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About The Plattsmouth journal. (Plattsmouth, Nebraska) 1901-current | View Entire Issue (Dec. 20, 1917)
PLATTSM O UTH SEMI-WEEKLY JOURNAL.
THURSDAY, DECEMBER 20, 1917.
Cbe plattsmoutb journal
PCBUBHED 8KMLWEKKLT AT FLATTSMOUTp, HEBR1SKA.
Xatrd at Poetofflce at Platttmouth. Neb.. ae ecoaJ-clas maU natter.
R. A. BATES, Publiiher
Sauta Claus knows his business.
The lid of the flour bin has rusty
He is coining the night before
Every little thrift statip has an in
come all its own.
If jour coal bin is full you are a
His sleigh will be loaded, with
everything for children.
People as a general thing, don't
go "where they are not wanted.
Cermany no longer regards our
Liberty Bonds as "Scraps of Paper".
What has become of all the
skighs? We don't hear the merry
jingle of 'sleigh bells, either.
The old gag about the first three
days in December ruling the winter
months turned out to be a frost this
We would like to get a view just
now of the oldest inhabitant who
predicted a mild winter, with ice on
the Missouri river nine inches thick.
The Buffalo School Board dis
charged, a teacher for being absent
without leave. And the unfortunate
girl's absence was unavoidable, too.
She was in jail with the suits at
After making two declarations of
war, the senate apparently wants to
find out if any war is being made
before declaring any more before
preparations arc being made to arm
Tribute of the Journal to the late
Mrs. J. M. Roberts, one of the most
estimable ladies that ever resided in
Plattsmouth: "CJreen be the sod
above thee friend of my better days,
none knew thee but to love thee, nor
named thee but to praise."
The army has no machine guns
because the ordnance experts have
been arpart for years on the type
to be used, which recalls the man
who did of sleeplessness sitting on
the edge of his bed with a nightshirt
in each hand, but unable to make up
his mind which to put on.
One ton of rabbits were given
away to the poor of Denver the oth
er morning at the Sunshine Mission
by the pastor. The rabbits were
killed and shipped to Denver by the
llaxtun, Col., hunting club. This
club holds a 1-day rabbit hunt each
year and sends the results of their
marksmanship to the Sunshine Mis
The writer has no acquaintance
with Phillips Brooks, but the follow
ing is credited to him, which appeals
to the finer sentiment of life and
may be adopted by any and all to
whom it appeals: "To live, to work,
to help and be helpful; to learn
sympathy through suffering, to learn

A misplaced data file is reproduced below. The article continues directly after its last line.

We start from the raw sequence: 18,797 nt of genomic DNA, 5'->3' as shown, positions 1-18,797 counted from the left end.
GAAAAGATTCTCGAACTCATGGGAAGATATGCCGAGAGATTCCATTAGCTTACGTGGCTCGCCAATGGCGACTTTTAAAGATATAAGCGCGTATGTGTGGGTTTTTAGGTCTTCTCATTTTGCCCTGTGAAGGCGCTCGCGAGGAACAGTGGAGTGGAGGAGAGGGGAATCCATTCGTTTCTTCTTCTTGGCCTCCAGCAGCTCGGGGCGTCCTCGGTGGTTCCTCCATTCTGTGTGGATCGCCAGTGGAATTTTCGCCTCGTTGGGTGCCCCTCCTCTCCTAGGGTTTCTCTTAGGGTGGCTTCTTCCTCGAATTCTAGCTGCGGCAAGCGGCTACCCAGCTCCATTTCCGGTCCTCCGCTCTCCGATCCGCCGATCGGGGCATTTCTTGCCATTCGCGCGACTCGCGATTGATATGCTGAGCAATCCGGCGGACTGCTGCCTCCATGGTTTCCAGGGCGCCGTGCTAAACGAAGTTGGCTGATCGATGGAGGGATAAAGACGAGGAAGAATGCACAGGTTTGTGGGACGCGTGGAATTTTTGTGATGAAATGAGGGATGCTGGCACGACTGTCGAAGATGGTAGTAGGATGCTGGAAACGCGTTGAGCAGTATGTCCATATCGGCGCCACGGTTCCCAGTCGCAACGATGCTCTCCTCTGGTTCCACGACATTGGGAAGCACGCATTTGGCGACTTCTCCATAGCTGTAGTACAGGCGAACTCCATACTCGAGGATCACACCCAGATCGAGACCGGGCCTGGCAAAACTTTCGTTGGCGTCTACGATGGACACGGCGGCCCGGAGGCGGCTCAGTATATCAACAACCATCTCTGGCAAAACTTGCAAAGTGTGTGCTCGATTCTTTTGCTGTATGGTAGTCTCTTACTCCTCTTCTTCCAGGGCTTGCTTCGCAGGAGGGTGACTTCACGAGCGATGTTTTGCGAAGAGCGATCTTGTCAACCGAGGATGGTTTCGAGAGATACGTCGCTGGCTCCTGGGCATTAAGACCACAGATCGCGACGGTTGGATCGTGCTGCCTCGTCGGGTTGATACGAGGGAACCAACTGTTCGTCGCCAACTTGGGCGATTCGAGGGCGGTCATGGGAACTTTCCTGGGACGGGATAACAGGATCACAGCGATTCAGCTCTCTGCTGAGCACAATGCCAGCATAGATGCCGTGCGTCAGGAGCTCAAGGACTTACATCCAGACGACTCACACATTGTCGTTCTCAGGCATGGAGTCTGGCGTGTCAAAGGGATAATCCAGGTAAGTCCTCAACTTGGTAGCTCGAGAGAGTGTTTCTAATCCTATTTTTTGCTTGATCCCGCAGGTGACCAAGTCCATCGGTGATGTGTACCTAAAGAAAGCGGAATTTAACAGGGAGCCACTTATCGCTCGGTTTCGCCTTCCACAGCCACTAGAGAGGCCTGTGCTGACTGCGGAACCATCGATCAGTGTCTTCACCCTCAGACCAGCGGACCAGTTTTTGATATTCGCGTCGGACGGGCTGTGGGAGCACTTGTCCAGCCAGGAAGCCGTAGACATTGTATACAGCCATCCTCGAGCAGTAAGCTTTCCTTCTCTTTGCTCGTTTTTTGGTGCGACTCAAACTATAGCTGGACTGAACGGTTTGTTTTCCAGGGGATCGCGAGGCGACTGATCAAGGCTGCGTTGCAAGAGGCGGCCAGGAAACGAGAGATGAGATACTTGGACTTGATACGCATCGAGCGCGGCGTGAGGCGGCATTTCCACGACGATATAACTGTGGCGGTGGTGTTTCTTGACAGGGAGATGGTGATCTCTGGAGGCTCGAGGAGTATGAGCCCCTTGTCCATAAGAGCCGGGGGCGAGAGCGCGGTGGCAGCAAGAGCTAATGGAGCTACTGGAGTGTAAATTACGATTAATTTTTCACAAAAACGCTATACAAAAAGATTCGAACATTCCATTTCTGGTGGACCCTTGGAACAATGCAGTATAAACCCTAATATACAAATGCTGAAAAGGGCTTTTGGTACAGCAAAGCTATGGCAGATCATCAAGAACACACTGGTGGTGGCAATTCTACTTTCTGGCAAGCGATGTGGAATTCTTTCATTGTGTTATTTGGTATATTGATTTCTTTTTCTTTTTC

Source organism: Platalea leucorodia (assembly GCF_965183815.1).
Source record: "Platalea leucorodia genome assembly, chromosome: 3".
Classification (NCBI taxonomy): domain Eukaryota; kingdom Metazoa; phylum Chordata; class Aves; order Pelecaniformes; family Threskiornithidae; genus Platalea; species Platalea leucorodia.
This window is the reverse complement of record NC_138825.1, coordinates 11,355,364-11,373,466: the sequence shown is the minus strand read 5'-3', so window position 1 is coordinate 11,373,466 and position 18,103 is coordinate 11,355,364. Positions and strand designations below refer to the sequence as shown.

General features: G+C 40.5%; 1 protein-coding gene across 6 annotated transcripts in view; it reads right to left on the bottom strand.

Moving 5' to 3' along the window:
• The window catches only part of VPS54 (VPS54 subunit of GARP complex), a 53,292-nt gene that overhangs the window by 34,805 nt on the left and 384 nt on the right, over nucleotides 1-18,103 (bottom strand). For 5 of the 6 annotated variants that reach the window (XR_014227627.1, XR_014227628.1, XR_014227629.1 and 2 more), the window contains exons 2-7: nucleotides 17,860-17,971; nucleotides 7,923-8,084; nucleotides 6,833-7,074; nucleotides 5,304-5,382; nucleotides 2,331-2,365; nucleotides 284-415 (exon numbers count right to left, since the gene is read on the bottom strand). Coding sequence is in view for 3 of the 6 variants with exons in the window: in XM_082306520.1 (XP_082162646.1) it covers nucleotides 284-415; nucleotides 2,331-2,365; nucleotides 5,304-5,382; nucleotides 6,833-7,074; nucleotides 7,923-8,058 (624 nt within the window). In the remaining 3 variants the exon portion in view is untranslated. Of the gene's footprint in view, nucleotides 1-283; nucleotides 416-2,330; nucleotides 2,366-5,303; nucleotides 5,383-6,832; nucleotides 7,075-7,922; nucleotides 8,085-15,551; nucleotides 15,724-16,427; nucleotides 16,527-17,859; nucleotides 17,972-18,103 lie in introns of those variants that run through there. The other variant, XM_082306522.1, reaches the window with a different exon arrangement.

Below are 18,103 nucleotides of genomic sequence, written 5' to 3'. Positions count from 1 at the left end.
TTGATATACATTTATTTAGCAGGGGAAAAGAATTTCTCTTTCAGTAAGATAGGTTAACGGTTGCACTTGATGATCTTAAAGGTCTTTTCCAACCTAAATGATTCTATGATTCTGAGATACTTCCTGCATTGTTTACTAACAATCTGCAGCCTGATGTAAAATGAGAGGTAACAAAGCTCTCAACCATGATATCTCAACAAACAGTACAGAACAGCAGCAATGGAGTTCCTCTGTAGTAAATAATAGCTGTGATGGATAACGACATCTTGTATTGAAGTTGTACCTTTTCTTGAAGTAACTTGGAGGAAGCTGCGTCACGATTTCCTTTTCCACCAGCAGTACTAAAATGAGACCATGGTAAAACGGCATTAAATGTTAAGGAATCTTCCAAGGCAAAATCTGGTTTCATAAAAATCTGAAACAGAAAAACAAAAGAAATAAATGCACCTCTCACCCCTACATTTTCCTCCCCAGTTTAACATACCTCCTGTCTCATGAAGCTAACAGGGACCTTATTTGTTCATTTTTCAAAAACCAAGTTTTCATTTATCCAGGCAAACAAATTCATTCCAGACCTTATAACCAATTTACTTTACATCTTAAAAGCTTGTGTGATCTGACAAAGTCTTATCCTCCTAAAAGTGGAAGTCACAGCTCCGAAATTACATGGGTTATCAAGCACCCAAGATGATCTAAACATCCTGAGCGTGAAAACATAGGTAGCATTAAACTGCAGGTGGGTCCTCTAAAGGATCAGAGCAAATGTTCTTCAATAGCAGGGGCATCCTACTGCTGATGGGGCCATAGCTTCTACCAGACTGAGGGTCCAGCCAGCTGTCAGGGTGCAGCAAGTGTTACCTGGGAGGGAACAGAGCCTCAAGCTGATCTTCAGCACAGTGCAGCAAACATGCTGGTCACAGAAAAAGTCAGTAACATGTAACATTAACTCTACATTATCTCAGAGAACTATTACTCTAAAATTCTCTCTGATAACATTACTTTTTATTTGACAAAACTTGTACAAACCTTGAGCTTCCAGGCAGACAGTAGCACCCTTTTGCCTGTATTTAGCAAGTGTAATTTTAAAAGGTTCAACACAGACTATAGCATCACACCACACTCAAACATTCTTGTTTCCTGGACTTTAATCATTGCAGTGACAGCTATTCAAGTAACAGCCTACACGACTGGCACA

faith by perplexity; to Teach truth
through wonder behold! This is
what it is to prosper; this is what it
is to live."
Catarrh Cannot Be Cured
with LOCAL APPLICATIONS, as they
cannot reach the seat of the disease.
Catarrh is a local disease, greatly in
fluenced by constitutional conditions, and
in ordtr to euro it you must take an,
internal remedy Hall's Catarrh Medi
rino is taken internally and acts thru,
the blood on the mucous surfaces of the
system. Halls Catarrh Medicine was
prescribed by one of the best physicians
ic tli country for years. Itis com
pcsel of some of the best tonics known,
combined with Somfl of the best blool
purifiers. The perfect combination of
the. ins.:eJi',ts U Hail's Catarrh Medi
cs n is 'Ahat pro!urfs auch wonderful
rosults in o.-upylial conditions. Send for
ir. ue. . .
' . CliVNk'V C: T).. rrops.. Toledo. O.
d :-i.:y I ills fo:- .-onstipaUon.
Both old and young should enjoy
People are carrying home coal in
baskets in Omaha.
Only seven more shopping days for
Just now money talks when it
comes to buying coal. '
It is Governor Neville yet, and
liable to be for some time.
Have you written to that soldier
boy yet? If not, why not?
Don't forget the poor children of
Plattsmouth during the Christmas
If you can't carry a gun, you can
at least lick a stamp for the War
Only six more days for Christmas
shopping. Don't put it off till the
very last day.
The December Sunday school les
son always seems to be the most in
teresting of the year.
Most of the ''eating apples" this
year are so small one would imagine
there was a war tax on them.
War industry workers who con
template striking while the iron is
hot may find it too hot for comfort.
The only thing they're certain of
in Petrograd is that there'll be some
body else in command in the morn
The Seventh regiment is liable to
be placed where they do the most
good some in one regiment and
some in another.
The' cold weather still holds on,
but we are getting used to it, and
don't care so much now, only if there
was plenty of coal.
Make Teddy Roosevelt Secretary of
War, and we'll bet things will move
a great deal faster on the munitions
and arms propositions.
Most any child would like to in
vest in Thrift Stamps and the par
ents should encourage them to do so,
as it is good lesson on saving.
President Wilson, and in this hope
he was speaking to Russia as much
as to the people of his own country
in his address to Congress Tuesday.
The oldest inhabitant who pre
dicted a mild winteE hasn't been seen
since the cold weather blew in. He
no doubt is sitting at home by a good
fire these cold days.
- "Isn't our earthly existence cur
ious?" asks one writer. "Because
Austria tried to gobble Serbia, we
are paying threp cents postage." It